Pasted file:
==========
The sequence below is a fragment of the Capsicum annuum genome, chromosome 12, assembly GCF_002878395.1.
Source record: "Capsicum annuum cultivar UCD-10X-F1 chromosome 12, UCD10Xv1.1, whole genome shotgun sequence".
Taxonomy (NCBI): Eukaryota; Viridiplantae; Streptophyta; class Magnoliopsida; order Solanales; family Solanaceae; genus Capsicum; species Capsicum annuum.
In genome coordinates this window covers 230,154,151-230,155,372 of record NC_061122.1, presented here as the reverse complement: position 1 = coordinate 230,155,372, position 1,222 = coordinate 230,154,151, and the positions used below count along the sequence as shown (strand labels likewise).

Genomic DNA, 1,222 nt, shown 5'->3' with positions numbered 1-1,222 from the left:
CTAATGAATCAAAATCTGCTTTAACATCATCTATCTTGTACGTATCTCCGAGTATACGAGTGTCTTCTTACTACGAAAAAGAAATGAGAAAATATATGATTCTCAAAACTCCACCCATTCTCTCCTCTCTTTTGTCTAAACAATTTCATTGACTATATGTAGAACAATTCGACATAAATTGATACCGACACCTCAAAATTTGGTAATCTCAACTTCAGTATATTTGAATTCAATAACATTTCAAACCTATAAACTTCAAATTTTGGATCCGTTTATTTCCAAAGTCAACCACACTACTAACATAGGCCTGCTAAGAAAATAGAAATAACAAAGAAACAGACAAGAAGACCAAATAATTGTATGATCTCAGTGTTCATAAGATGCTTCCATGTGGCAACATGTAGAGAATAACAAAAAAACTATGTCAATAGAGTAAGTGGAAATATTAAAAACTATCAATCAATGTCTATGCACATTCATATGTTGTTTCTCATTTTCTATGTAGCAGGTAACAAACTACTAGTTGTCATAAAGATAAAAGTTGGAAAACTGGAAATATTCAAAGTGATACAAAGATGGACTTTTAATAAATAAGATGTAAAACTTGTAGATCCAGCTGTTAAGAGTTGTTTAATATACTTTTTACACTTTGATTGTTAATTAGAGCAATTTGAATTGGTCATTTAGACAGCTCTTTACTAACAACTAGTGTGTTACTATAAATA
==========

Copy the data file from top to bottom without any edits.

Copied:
The sequence below is a fragment of the Capsicum annuum genome, chromosome 12, assembly GCF_002878395.1.
Source record: "Capsicum annuum cultivar UCD-10X-F1 chromosome 12, UCD10Xv1.1, whole genome shotgun sequence".
Taxonomy (NCBI): Eukaryota; Viridiplantae; Streptophyta; class Magnoliopsida; order Solanales; family Solanaceae; genus Capsicum; species Capsicum annuum.
In genome coordinates this window covers 230,154,151-230,155,372 of record NC_061122.1, presented here as the reverse complement: position 1 = coordinate 230,155,372, position 1,222 = coordinate 230,154,151, and the positions used below count along the sequence as shown (strand labels likewise).

Genomic DNA, 1,222 nt, shown 5'->3' with positions numbered 1-1,222 from the left:
CTAATGAATCAAAATCTGCTTTAACATCATCTATCTTGTACGTATCTCCGAGTATACGAGTGTCTTCTTACTACGAAAAAGAAATGAGAAAATATATGATTCTCAAAACTCCACCCATTCTCTCCTCTCTTTTGTCTAAACAATTTCATTGACTATATGTAGAACAATTCGACATAAATTGATACCGACACCTCAAAATTTGGTAATCTCAACTTCAGTATATTTGAATTCAATAACATTTCAAACCTATAAACTTCAAATTTTGGATCCGTTTATTTCCAAAGTCAACCACACTACTAACATAGGCCTGCTAAGAAAATAGAAATAACAAAGAAACAGACAAGAAGACCAAATAATTGTATGATCTCAGTGTTCATAAGATGCTTCCATGTGGCAACATGTAGAGAATAACAAAAAAACTATGTCAATAGAGTAAGTGGAAATATTAAAAACTATCAATCAATGTCTATGCACATTCATATGTTGTTTCTCATTTTCTATGTAGCAGGTAACAAACTACTAGTTGTCATAAAGATAAAAGTTGGAAAACTGGAAATATTCAAAGTGATACAAAGATGGACTTTTAATAAATAAGATGTAAAACTTGTAGATCCAGCTGTTAAGAGTTGTTTAATATACTTTTTACACTTTGATTGTTAATTAGAGCAATTTGAATTGGTCATTTAGACAGCTCTTTACTAACAACTAGTGTGTTACTATAAATA